Fresh fruit accounted for 52 percent of U.S. fruit availability in 2010-12

Bar chart showing U.S. fruit availability, 1970-2012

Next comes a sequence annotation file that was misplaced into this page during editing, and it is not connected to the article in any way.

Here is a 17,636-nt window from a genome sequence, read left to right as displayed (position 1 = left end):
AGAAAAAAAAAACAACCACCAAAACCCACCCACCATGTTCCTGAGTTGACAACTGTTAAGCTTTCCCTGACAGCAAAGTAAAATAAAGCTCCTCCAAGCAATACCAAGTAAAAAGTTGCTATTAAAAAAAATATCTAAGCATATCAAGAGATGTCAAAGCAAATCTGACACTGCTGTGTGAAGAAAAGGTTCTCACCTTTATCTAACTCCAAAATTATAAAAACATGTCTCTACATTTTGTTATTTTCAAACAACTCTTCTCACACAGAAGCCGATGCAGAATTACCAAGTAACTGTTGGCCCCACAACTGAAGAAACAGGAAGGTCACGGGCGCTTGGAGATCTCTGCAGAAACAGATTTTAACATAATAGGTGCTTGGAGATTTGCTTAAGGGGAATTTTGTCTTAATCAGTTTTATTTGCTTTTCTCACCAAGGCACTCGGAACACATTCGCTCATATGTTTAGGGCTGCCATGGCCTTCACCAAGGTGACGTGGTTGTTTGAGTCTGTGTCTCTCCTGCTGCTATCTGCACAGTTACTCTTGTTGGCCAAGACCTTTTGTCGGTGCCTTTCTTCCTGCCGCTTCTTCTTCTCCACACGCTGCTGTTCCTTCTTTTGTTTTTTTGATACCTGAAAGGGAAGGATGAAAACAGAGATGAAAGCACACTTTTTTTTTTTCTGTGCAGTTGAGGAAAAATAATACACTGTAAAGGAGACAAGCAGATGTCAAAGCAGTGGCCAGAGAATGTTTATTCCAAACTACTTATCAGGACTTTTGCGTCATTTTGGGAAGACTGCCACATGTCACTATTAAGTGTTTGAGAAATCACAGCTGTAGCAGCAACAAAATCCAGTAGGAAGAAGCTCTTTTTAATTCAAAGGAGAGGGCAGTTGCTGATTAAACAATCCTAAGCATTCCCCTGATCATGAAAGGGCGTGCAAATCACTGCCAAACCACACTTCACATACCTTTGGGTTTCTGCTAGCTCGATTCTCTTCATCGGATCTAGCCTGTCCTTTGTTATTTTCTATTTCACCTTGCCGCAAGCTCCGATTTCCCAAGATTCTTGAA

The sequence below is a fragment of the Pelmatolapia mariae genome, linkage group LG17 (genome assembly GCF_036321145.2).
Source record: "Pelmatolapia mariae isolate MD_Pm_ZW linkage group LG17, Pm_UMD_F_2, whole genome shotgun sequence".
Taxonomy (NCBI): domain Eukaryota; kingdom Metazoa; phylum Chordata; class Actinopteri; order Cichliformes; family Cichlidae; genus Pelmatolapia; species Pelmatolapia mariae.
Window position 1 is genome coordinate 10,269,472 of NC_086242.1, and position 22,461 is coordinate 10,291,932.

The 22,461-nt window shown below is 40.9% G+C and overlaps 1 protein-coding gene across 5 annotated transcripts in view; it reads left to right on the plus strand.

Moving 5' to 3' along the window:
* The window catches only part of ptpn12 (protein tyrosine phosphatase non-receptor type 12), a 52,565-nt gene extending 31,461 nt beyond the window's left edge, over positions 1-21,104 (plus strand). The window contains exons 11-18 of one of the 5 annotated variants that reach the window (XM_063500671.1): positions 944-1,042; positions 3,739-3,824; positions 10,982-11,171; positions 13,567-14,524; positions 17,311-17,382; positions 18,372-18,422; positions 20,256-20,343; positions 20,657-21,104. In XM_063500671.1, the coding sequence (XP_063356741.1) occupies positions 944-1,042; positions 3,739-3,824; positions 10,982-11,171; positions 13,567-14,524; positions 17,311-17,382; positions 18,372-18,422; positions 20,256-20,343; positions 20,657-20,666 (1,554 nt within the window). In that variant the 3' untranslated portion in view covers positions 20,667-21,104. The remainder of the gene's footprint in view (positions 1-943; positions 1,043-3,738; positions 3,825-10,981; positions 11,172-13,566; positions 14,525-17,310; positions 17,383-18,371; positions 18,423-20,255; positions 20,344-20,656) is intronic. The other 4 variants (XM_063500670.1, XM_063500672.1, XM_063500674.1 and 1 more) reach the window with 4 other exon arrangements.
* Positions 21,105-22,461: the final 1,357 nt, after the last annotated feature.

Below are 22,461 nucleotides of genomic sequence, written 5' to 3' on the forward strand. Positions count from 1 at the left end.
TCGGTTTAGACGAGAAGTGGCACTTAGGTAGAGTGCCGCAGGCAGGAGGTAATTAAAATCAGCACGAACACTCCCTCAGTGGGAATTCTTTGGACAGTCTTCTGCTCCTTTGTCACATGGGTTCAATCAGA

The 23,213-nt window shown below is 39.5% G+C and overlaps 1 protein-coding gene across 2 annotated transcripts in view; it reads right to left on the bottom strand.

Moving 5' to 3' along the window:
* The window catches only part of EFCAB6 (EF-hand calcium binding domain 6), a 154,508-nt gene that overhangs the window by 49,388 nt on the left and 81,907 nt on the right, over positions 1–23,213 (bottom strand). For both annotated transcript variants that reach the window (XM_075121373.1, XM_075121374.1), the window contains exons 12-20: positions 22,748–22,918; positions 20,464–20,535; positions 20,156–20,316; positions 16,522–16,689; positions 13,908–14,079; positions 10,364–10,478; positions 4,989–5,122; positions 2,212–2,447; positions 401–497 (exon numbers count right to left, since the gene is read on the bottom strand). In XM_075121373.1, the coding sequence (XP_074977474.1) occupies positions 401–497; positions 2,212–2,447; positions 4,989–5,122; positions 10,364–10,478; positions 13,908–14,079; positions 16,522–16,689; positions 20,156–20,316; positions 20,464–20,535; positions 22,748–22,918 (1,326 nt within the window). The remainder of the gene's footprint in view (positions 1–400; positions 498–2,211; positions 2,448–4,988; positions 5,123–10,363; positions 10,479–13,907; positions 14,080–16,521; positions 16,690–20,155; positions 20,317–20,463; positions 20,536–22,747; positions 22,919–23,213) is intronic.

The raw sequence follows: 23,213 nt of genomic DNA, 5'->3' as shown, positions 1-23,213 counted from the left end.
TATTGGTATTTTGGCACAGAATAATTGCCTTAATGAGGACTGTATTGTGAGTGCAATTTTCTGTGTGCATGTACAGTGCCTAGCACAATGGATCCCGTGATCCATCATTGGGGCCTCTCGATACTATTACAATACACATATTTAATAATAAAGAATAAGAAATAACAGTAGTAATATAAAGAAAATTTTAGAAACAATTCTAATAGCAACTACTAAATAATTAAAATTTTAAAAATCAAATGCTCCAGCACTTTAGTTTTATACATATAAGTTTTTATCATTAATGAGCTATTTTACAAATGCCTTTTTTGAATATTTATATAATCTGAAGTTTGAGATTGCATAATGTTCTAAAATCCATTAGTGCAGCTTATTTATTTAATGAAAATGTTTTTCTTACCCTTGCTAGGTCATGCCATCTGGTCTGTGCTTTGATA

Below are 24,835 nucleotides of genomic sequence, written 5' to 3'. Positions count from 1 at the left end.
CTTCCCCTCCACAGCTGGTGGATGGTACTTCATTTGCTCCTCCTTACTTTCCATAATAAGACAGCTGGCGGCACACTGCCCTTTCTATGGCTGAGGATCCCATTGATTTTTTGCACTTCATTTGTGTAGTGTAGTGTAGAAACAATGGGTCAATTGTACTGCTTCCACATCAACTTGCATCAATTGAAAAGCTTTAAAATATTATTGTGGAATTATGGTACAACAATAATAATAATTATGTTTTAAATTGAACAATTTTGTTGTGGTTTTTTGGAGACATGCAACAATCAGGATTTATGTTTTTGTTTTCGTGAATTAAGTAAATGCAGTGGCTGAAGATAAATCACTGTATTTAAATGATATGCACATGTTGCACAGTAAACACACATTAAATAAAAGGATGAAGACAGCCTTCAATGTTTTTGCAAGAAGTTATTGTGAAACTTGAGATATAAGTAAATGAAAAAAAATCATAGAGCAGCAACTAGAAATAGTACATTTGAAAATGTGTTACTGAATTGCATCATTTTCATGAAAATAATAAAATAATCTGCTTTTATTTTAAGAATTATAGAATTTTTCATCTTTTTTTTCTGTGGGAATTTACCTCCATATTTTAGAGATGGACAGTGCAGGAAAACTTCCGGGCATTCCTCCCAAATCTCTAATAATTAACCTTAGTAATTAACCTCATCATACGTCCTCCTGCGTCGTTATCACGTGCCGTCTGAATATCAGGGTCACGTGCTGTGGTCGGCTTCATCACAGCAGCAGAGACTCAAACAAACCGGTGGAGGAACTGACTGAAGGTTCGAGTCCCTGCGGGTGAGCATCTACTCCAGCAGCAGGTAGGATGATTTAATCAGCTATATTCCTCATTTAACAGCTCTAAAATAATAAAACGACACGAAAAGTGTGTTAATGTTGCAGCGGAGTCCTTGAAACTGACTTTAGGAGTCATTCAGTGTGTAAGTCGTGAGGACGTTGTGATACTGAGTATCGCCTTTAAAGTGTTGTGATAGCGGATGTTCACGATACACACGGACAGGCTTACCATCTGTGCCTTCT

According to ERS’s Food Availability data, per capita supplies of fruit available for consumption in the United States have fallen over the last decade after rising since the early 1970s. In 2010-12, per capita fruit availability was 251 pounds per person (fresh-weight equivalent), down from 281 pounds per person in 2000-02. Increased U.S. production and greater imports of some types of fruit have not compensated for decreased U.S. citrus production. Fresh fruit accounted for 52 percent of fruit availability in 2010-12, up from a 42-percent share in 1970-72. Bananas, apples, and oranges were the most popular fresh fruits in 2010-12, accounting for 40 percent of fresh fruit availability. Processed fruit availability (canned, juice, frozen, and dried forms) has steadily fallen since reaching a peak of 171 pounds per person (fresh-weight equivalent) in 1977 to a low of 114 pounds in 2012. The bulk of the decline came from juice, especially orange juice. Availability of orange juice fell from 97 pounds per person in 1977 to 44 pounds in 2012. This chart appears in “Fresh Fruit Makes Up a Growing Share of U.S. Fruit Availability” in the May 2015 issue of ERS’s Amber Waves magazine.

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